It’s pop quiz time!
True or false: Songs/compositions must be registered with the US Copyright Office before they can be released commercially.
How about this one: A classical composer’s music is streamed on Spotify. Her publishing company is a member of the Harry Fox Agency in the US. As the composer, what should she expect to receive in royalties when her compositions are streamed by user request on this interactive service?
Do you know what money flows to this composer? If not, are you curious about the correct answer? Well, here’s your chance.
Today, FMC is launching a set of Music and Money quizzes. The quizzes are designed to test your knowledge of the current music landscape, using relatable, real-world examples of things that musicians participate in frequently — recording covers, doing session work, having their music streamed on interactive services, and dealing with synch requests.
There are four quizzes of different levels of difficulty (easy, medium, hard and expert) each with10 questions. For each question you get right, you get 10 points. If, perchance, you get some questions wrong, we provide you with information about the correct answer, and links to further reading. You’ll see your score at the end, and you can share it with friends on Facebook or Twitter.
Take one – or all – of these quizzes and see how you measure up!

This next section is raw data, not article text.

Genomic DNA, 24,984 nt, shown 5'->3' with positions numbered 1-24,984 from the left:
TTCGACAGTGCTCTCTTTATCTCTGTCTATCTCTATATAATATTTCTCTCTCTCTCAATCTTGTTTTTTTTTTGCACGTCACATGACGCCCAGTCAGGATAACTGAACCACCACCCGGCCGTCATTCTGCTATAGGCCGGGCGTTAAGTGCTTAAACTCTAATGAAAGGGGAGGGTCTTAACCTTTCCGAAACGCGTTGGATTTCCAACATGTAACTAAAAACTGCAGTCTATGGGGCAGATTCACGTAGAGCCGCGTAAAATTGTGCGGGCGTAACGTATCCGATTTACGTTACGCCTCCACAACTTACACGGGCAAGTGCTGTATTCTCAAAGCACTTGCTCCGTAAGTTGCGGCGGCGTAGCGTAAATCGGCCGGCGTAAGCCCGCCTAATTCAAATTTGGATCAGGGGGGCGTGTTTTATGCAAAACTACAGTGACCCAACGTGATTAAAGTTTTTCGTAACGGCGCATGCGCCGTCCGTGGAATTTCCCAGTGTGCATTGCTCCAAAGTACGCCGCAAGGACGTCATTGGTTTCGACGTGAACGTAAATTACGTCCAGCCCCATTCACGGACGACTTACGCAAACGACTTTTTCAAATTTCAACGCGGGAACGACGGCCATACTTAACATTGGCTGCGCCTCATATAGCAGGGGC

These quizzes a part of FMC’s ongoing work helping musicians understand how they are compensated for their work, and the copyright laws, licenses and agreements that frequently determine who gets paid, and how much.
In addition to blog posts and fact sheets, we have itemized all the possible revenue streams, and identified new ones. We have explained the role of digital distributors, and itemized if and how labels, performers, songwriters and publishers are paid via various new services on our New Business Models spreadsheet. And, we have gathered primary source data through Artist Revenue Streams research project that provides a snapshot of how musicians’ income sources are changing over time, and why.
The quizzes are a natural outgrowth of all of this prior work; not only do we hope they are educational for our quiz-takers, but the answers will help us identify any persistent knowledge gaps in the music community and design better learning tools.
So take a quiz (or two or three or four) and see how you stack up!
This will not count against your final grade.